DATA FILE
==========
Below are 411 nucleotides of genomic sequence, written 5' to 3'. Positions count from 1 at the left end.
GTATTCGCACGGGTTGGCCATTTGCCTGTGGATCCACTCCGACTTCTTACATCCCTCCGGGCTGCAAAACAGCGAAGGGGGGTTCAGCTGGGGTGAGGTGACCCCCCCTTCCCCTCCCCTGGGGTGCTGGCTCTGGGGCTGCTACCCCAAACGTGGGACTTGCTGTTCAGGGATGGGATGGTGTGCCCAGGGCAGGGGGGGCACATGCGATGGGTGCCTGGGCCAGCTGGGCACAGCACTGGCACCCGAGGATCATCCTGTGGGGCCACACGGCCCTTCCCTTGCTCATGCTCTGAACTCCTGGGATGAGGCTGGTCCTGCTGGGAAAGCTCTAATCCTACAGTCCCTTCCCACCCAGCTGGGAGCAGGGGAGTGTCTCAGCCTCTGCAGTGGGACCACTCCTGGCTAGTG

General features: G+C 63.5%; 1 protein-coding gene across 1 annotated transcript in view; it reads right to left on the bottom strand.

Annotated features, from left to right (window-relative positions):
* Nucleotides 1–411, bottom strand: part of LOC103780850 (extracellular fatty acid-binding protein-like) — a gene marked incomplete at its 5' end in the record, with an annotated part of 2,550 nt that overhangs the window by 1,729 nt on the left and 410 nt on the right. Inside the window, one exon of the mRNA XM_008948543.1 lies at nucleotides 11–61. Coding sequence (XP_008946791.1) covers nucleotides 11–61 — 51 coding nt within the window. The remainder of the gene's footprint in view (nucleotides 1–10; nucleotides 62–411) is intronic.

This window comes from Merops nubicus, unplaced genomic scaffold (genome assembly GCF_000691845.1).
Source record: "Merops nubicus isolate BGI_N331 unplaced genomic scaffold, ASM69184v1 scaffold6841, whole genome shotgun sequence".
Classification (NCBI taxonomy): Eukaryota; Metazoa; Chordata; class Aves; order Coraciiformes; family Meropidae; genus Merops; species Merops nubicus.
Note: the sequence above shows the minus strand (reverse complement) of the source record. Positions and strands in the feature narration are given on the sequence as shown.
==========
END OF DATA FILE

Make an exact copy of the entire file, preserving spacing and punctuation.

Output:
Below are 411 nucleotides of genomic sequence, written 5' to 3'. Positions count from 1 at the left end.
GTATTCGCACGGGTTGGCCATTTGCCTGTGGATCCACTCCGACTTCTTACATCCCTCCGGGCTGCAAAACAGCGAAGGGGGGTTCAGCTGGGGTGAGGTGACCCCCCCTTCCCCTCCCCTGGGGTGCTGGCTCTGGGGCTGCTACCCCAAACGTGGGACTTGCTGTTCAGGGATGGGATGGTGTGCCCAGGGCAGGGGGGGCACATGCGATGGGTGCCTGGGCCAGCTGGGCACAGCACTGGCACCCGAGGATCATCCTGTGGGGCCACACGGCCCTTCCCTTGCTCATGCTCTGAACTCCTGGGATGAGGCTGGTCCTGCTGGGAAAGCTCTAATCCTACAGTCCCTTCCCACCCAGCTGGGAGCAGGGGAGTGTCTCAGCCTCTGCAGTGGGACCACTCCTGGCTAGTG

General features: G+C 63.5%; 1 protein-coding gene across 1 annotated transcript in view; it reads right to left on the bottom strand.

Annotated features, from left to right (window-relative positions):
* Nucleotides 1–411, bottom strand: part of LOC103780850 (extracellular fatty acid-binding protein-like) — a gene marked incomplete at its 5' end in the record, with an annotated part of 2,550 nt that overhangs the window by 1,729 nt on the left and 410 nt on the right. Inside the window, one exon of the mRNA XM_008948543.1 lies at nucleotides 11–61. Coding sequence (XP_008946791.1) covers nucleotides 11–61 — 51 coding nt within the window. The remainder of the gene's footprint in view (nucleotides 1–10; nucleotides 62–411) is intronic.

This window comes from Merops nubicus, unplaced genomic scaffold (genome assembly GCF_000691845.1).
Source record: "Merops nubicus isolate BGI_N331 unplaced genomic scaffold, ASM69184v1 scaffold6841, whole genome shotgun sequence".
Classification (NCBI taxonomy): Eukaryota; Metazoa; Chordata; class Aves; order Coraciiformes; family Meropidae; genus Merops; species Merops nubicus.
Note: the sequence above shows the minus strand (reverse complement) of the source record. Positions and strands in the feature narration are given on the sequence as shown.